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Bailey Range 1996

Appleton Pass to Cat Lake

We were underway by 9:30 or so, under a warm sun. To say the route is "off-trail" is really inaccurate. There is certainly no developed, maintained trail in the ususal sense. But finding your way along the way path is nearly a no brainer at this point. Thousands of pairs of feet have worn through the delicate vegetation, and the route finding is simple. We climbed through lovely but waterless meadows ESE of Appleton Pass, to our first descent of the day. A warmup for things to come. A few hundred feet down, followed by the same amount of up to Spread Eagle Pass. The route contours around a cirque at the headwaters of the Sol Duck river. So far, so good. A little stream provides the only water between Oyster Lake and Cat Lake, so we drank heavily, and loaded our water bottles. Then down and around another few cirques. The hiking was not hard, but the heat was taking it's toll: we would later measure the temperature at Cat Lake (ca 5000') at 4:30 at 83 degrees. I was so hot that when we found a pocket of shade in a clump of trees, I just dropped my pack and sipped GatorAde , too tired to even think of enjoying the home-made pepperoni jerky and cheese in my lunch sack. After lunch we crossed a couple of rock bands with a little exposure and some big steps with no problem, but it kept your attention. A steep descent through some woods and then out across a long talus slope: the going was tedious, and my feet felt like I was walking barefoot in the dessert. Susie and I made it to Cat Lake by 2:30 pm, and spent the next couple of hours just drinking pumped water (that is lake water run through our Pur water filter system) and doing laundry. Will got in perhaps 20 minutes behind us, and Dolph and Regina took their time on a "more creative" crossing of the talus field.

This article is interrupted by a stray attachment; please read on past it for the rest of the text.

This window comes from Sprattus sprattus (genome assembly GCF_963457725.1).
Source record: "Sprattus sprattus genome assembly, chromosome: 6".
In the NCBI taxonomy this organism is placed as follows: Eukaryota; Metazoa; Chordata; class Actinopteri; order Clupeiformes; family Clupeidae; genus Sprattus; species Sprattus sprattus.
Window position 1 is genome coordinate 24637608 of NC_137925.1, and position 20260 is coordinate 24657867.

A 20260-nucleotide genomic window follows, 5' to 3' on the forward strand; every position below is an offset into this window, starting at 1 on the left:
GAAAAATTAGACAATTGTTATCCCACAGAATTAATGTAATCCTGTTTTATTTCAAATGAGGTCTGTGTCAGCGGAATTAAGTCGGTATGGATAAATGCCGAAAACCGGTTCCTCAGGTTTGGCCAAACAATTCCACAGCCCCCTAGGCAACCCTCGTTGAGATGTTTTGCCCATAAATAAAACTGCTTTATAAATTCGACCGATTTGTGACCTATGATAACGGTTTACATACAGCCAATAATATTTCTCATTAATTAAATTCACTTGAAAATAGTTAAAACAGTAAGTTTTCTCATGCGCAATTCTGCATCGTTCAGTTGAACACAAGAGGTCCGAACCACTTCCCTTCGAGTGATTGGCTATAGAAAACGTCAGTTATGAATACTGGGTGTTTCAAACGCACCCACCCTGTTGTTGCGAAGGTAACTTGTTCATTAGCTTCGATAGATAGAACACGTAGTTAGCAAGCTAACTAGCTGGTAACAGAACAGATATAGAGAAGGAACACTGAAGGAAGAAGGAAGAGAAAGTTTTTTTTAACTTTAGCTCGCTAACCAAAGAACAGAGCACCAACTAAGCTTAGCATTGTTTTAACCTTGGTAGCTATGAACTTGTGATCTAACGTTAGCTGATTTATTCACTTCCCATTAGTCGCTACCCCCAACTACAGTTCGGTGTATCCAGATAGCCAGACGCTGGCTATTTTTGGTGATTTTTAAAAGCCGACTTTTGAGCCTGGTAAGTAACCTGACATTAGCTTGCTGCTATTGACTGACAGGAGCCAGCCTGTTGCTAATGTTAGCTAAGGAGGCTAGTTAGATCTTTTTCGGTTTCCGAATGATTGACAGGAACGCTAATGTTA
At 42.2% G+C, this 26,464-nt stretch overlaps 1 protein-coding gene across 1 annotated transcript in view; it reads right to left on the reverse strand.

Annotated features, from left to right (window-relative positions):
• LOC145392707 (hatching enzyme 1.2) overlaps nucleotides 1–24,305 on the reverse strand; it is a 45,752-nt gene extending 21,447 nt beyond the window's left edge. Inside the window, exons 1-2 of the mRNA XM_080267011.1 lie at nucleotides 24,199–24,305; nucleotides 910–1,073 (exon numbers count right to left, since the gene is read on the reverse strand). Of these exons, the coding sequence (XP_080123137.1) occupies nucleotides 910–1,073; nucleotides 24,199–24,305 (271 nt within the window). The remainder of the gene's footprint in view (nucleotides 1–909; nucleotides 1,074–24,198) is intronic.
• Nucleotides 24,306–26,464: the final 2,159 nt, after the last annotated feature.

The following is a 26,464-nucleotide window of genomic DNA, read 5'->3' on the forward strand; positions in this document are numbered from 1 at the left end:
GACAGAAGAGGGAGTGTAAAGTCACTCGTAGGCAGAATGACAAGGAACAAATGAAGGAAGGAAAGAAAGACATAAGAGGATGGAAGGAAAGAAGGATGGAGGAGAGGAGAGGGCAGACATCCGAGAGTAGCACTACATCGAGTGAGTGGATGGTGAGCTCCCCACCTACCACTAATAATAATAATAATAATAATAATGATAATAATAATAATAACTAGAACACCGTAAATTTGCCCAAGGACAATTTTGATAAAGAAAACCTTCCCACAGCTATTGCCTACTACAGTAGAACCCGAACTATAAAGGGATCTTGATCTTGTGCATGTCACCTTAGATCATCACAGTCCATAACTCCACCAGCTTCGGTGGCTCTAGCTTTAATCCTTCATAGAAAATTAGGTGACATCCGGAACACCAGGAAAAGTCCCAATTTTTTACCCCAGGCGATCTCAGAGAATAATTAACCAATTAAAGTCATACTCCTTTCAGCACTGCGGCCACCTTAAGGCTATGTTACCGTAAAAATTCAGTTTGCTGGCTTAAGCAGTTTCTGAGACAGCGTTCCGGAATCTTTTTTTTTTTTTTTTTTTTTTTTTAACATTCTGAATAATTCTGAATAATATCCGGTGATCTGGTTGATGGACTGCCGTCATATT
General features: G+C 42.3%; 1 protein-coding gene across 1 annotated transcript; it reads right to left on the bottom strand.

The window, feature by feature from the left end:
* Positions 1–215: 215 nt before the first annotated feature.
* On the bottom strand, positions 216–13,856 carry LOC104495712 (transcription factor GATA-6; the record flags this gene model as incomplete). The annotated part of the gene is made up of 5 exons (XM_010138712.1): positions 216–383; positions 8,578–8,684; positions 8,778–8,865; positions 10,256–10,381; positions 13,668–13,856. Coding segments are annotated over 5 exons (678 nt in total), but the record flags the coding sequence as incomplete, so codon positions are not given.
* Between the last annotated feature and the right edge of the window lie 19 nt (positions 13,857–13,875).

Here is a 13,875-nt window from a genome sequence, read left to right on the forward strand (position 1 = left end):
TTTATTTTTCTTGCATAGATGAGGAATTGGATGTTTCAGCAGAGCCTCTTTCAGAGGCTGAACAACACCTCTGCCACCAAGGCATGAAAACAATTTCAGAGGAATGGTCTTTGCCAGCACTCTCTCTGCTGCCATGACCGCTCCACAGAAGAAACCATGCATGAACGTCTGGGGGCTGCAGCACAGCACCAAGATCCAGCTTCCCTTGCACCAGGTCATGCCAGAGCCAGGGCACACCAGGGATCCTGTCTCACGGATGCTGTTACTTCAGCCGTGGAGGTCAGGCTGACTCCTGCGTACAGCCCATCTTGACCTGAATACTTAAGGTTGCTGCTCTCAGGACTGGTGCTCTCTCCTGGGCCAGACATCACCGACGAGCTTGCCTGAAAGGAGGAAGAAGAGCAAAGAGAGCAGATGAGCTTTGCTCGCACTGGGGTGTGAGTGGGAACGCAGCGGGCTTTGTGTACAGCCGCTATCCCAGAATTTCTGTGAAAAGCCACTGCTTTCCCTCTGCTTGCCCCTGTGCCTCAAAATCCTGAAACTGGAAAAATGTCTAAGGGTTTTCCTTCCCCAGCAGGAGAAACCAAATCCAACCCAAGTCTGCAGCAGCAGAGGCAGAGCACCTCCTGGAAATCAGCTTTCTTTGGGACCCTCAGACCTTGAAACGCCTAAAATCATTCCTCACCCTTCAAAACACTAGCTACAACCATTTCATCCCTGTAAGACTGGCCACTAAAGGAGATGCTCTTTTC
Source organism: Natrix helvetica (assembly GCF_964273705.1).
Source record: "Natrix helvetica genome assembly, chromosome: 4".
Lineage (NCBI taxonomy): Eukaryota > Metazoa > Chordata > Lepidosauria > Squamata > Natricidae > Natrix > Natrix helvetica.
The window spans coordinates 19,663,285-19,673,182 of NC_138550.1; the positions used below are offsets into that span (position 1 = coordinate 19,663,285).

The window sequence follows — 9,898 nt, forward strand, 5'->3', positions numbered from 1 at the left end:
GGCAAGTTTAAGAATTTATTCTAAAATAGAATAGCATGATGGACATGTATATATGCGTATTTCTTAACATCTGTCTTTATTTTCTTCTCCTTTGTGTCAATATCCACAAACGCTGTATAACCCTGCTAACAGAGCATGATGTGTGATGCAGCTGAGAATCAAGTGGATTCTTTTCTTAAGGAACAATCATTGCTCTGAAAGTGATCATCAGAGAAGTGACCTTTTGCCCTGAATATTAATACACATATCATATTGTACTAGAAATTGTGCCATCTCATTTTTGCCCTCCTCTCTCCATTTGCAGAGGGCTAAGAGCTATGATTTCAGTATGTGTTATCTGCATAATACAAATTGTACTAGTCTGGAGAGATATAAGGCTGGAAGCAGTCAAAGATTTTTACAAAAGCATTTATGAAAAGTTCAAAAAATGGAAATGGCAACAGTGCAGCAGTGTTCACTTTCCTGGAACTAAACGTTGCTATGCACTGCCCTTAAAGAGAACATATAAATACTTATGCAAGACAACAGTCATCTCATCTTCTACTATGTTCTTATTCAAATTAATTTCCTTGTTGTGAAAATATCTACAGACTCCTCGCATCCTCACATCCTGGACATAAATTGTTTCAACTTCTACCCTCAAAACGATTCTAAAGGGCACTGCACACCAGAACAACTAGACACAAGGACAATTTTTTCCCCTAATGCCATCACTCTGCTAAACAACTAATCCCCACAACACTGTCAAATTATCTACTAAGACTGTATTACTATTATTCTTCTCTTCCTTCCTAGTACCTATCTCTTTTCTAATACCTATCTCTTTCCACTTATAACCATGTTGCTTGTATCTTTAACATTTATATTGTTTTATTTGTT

To say that there were blueberries out around the lake is like saying that a few folks gather every New Years Eve in Times Square. It was sorta like: How many quarts do you want to eat? This botanical phenomenon had not been lost on the indigenous bear population. While sitting eating dinner on a knoll overlooking Cat Basin, we could count 6 bears within a few hundred yards of our camp. Some party members expressed concerns, mistakenly equating these truly wild creatures with some of their panhandling cousins in the Smokies. My observations were that these critters had much better things to eat that what was in our food sacks. This turned out to be one of those rare times when I was correct. Dinner tonight was Penne pasta with prosciuto and peas and Alfredo sauce: once of our finest dinners (and heaviest).

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Roger A. Jenkins, 1996